New gallery puts Caceres on the map as a destination for modern art lovers as well as foodies in Spain’s much-overlooked region of Extremadura

TUCKED within a jumble of narrow cobbled streets in the honey coloured stone medieval heart of the city of Caceres is a doorway to another world.

For it is here in the kitchen at Atrio under the masterful alchemy of chef Toño Perez, that Spain’s ubiquitous jamon iberico is elevated to heavenly dimensions.

A tasting menu served within the hallowed dining room of this two-michelin starred establishment involved plate after plate of deliciously crafted and ingeniously presented morsels from fresh local ingredients.

But the undeniable star is the Iberian pig, the black hoofed porkers which spend their days rooting around the dehesas of Extremadura feasting on acorns and fattening up for the pot.

Many of the 23 dishes served within the menu degustacion include a porcine flavour, from the elegant tapioca butterfly crisp paired with salmon mousse starter to a delicacy made of layers of scallops and trotters topped with caviar and the lomo doblao – an confit of lard made from Ibérico pork loin and ending with the mysterious chocolate jamon dessert.

The famed wine list has won accolades as the best (and longest) in Spain so complete the dining experience with a descent to the wine cellar, where rare vintages are displayed like the Crown Jewels.

When you come blinking out into the harsh daylight of a hot summer day in Cacares, it’s just a short walk through the quiet streets beneath the ramparts of ancient walls and the palacetes adorned by the family shields of long dead conquistadores, to the newest attraction within the Unesco World Heritage city.

Designed by Tuñon Architects, the same team behind Atrio, the new Contemporary Art Museum housing the Helga de Alvear collection, was inaugurated in February with a visit by King Felipe VI and Queen Letizia.

The buildings, both the interior of the restaurant and the vast new exhibition space, share a similar aesthetic – wooden slats through which shafts of horizontal light peep in – and an interesting juxtaposition to the Medieval monuments outside their walls.  

Currently on display is an exhibition of 200 pieces that form part of the vast 3,000 works donated by German art collector Helga De Alvear (one of the founders of ArcoMadrid) to the region of Extremadura.

The artwork couldn’t be further removed from the dusty tapestries and ornate gilt on display in the neighbouring Palacios and churches.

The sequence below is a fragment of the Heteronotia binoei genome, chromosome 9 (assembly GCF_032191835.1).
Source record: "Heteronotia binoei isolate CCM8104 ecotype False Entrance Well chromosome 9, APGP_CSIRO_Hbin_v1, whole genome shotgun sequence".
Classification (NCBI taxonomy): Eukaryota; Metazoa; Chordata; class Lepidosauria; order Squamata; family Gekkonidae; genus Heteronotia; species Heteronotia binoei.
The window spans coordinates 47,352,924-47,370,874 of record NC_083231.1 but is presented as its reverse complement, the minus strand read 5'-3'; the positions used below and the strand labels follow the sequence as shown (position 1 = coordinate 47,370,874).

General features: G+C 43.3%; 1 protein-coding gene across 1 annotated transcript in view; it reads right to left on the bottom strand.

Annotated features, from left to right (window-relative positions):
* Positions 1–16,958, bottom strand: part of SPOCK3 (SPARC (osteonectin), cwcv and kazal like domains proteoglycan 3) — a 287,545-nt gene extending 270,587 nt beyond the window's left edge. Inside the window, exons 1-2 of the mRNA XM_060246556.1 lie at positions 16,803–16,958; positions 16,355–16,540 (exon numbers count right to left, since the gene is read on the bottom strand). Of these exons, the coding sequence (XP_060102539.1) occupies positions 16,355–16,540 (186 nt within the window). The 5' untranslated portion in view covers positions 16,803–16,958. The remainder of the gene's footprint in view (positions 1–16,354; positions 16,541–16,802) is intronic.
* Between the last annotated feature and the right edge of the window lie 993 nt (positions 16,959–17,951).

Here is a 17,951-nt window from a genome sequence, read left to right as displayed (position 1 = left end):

Here you will find a chamber barely containing the oversized boulders daubed with bold psychedelic smudges that is Katharina Grosse’s ‘Faux Rocks’ 2006.

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An entrance way is filled with the gaudiness of a crashed chandelier in Ai Weiwei’s Descending Light, while under a stairwell a collection of old television screens flicker.

The new museum and unrivalled collection that includes work by 500 artists including the likes of  Joseph Beuys, Dan Flavin, Joseph Albers, Paul Klee, Nan Goldin, and Jenny Holzer,  is tipped to transform Caceres into a European art destination in its own right.

For those with deep pockets, Atrio offers rooms above the restaurant hung with original artwork by Warhol and Tapies or there is the Parador just around the corner, a larger establishment that retains the charms of the converted palacete.

But for those who want to combine a weekend visit of art and food with a relaxing rural escape, then head a few miles out of the city to the Hotel Hospes Palacio de Arenales & Spa.

Boasting an indoor spa and vast outdoor infinity pool, the highlight of this tastefully converted former summer residence of a noble Cacereño family is best enjoyed at sunset.

A sunset drink watching the storks fly in to roost is the perfect end to a day in Caceres. All photos by Fiona Govan/Olive Press Spain

The chiringuito style bar beside the pool is the perfect place to enjoy a sundowner while watching the dozens of storks come home to roost in nests built on lofty stands erected in a pasture alongside the hotel gardens.

The clattering of their beaks as they settle down for the night is an Extremeño lullaby that will linger in the memory and have you longing to return.


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